Literature on the Middle Woodland landscape in West Tennessee is dominated by the monumental earthen architecture at Pinson Mounds State Archaeological Park. However, the Pinson Landscape also includes other mound sites, and recent research has dramatically reshaped how archaeologists might consider this enigmatic Middle Woodland landscape in the MidSouth. In our lecture we will discuss the field verification of a new monumental feature at the Johnston site, new and unusual subsurface features identified at Pinson Mounds in geophysical survey, and examination of LiDAR visualizations for the Elijah Bray Site. Together, we will reveal how a suite of new discoveries is prompting us to expand our understanding of, and approach to studying, the Pinson Landscape.

 


June 16

Daniel Brock, Tennessee Division of Archaeology

Archaeological Testing at the Montgomery Bell CCC Camp

The Civilian Conservation Corps (CCC) was a federal works program enacted during the Great Depression that assisted in the construction of state and federal parks throughout the United States. This presentation reviews recent archaeological investigations at a CCC camp located within Montgomery Bell State Park in Dickson County, Tennessee. The site functioned as a temporary labor camp for the CCC and potentially other federal workers between 1935 and 1942 while the park was under construction. During its occupation, it primarily served as a segregated camp for African American corpsmen. In the summer of 2020, staff from the Division of Archaeology conducted a Phase I archaeological survey at the camp (40DS110) as part of a historic preservation grant provided by the Tennessee Historical Commission. Archaeological investigations included documenting and mapping site features, surface collection, and shovel testing of previously standing structures to assess the camp’s archaeological integrity and increase our knowledge of CCC camps and segregated laborers’ camps during the Great Depression.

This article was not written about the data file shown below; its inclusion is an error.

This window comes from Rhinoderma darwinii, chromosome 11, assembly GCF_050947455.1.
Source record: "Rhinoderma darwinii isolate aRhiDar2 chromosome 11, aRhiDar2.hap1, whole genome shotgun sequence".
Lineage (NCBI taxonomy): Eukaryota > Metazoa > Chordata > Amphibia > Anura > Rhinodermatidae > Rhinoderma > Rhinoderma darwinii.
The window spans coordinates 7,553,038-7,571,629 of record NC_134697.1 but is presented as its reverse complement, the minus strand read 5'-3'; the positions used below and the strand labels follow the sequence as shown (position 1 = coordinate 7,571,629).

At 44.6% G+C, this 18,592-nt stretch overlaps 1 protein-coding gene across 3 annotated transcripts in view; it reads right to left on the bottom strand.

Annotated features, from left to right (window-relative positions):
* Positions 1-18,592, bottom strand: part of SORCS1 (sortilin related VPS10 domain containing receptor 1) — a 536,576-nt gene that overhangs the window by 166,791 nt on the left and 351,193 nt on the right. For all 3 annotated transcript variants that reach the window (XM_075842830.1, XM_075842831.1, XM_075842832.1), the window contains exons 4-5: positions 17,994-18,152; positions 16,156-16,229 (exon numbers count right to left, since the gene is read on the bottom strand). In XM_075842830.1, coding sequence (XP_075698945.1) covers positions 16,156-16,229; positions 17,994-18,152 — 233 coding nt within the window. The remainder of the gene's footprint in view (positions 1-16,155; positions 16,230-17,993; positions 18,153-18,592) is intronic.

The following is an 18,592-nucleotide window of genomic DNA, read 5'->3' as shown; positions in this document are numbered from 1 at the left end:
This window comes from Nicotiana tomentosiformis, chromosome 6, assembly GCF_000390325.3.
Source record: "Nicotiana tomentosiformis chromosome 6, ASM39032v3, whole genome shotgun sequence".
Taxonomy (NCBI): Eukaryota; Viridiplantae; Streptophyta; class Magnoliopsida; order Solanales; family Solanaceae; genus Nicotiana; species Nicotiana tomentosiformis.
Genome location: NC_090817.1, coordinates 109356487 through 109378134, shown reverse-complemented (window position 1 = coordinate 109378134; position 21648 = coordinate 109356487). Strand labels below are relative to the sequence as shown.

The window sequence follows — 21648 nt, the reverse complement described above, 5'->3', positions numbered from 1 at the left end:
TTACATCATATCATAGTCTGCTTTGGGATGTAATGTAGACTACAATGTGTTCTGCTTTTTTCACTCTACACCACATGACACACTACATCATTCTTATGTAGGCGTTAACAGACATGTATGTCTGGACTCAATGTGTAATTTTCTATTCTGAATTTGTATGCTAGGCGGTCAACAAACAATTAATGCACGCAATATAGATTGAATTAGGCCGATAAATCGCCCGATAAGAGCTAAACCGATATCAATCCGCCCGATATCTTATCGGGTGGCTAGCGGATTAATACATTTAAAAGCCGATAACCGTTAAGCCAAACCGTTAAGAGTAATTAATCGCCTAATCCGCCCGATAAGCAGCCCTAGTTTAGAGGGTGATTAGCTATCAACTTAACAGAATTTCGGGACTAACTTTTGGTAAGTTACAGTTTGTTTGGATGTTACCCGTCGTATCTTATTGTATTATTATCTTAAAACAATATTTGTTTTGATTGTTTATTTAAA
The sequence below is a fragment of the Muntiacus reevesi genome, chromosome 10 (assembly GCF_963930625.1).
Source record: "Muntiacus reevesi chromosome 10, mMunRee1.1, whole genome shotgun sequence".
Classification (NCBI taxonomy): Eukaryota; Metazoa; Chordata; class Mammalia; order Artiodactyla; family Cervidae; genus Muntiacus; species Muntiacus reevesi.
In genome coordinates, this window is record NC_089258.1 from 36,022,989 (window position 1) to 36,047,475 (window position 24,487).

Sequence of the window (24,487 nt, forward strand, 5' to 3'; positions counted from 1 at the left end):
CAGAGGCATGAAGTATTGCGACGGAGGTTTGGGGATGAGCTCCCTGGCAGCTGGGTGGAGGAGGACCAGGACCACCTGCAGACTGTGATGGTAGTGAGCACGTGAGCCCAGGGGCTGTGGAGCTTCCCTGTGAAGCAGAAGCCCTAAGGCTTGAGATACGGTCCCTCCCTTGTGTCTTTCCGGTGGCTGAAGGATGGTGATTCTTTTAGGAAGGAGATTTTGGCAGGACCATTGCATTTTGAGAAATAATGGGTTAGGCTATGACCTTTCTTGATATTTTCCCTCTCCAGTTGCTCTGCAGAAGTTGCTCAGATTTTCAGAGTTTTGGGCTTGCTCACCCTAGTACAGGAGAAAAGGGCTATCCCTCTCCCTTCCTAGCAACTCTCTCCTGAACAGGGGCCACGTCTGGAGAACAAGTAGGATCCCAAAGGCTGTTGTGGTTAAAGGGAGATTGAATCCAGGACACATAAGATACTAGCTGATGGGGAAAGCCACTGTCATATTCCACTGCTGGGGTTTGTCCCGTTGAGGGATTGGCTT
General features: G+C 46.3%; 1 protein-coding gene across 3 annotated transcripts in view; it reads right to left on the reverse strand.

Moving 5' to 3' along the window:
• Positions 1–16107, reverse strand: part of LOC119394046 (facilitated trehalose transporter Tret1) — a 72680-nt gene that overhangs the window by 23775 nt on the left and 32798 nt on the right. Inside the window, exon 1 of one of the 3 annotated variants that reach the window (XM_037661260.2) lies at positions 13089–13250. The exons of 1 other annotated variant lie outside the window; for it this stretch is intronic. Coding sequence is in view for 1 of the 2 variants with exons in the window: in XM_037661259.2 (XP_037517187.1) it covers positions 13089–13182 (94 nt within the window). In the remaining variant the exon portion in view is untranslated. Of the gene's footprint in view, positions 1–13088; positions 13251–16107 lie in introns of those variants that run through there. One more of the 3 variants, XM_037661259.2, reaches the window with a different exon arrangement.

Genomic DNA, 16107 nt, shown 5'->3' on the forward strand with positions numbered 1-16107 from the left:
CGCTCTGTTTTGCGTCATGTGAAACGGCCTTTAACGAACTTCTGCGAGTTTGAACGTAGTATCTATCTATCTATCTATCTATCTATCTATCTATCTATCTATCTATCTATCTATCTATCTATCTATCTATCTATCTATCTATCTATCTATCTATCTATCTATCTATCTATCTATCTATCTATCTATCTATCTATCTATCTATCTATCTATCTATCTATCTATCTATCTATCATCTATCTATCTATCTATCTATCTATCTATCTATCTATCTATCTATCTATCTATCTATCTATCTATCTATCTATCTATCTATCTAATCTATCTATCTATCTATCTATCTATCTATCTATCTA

You can view a recording of this presentation to the right, or use the following link: https://youtu.be/n6xmWdJ-hOM


July 21

Morgan Smith, University of Tennessee, Chattanooga

Exploring Tennessee’s Submerged Cultural Landscapes and Resources

The Tennessee River is full of inundated archaeological sites which have seen little if any formal monitoring or survey since their inundation over half a century ago. Recently, UTC's Anthropology program has begun assessing critical historic and prehistoric sites in the vicinity of Chattanooga. These include the Civil War shipwreck Chattanooga and the Paleoindian LeCroy site (40HA43). This conversation will highlight the process and significance of submerged sites research, the importance of the underwater archaeological record of Tennessee, the state of UTC's research on the aforementioned sites, and future plans for research on these resources.

You can view a recording of this presentation to the left or use the following link: https://youtu.be/5GEQUY-hkiU


August 18

Lauren Walls, Danny Gregory, and Velma Fann, New South Associates, Inc.

The Crabtree Farmstead Complex: A Study in Comprehensive Context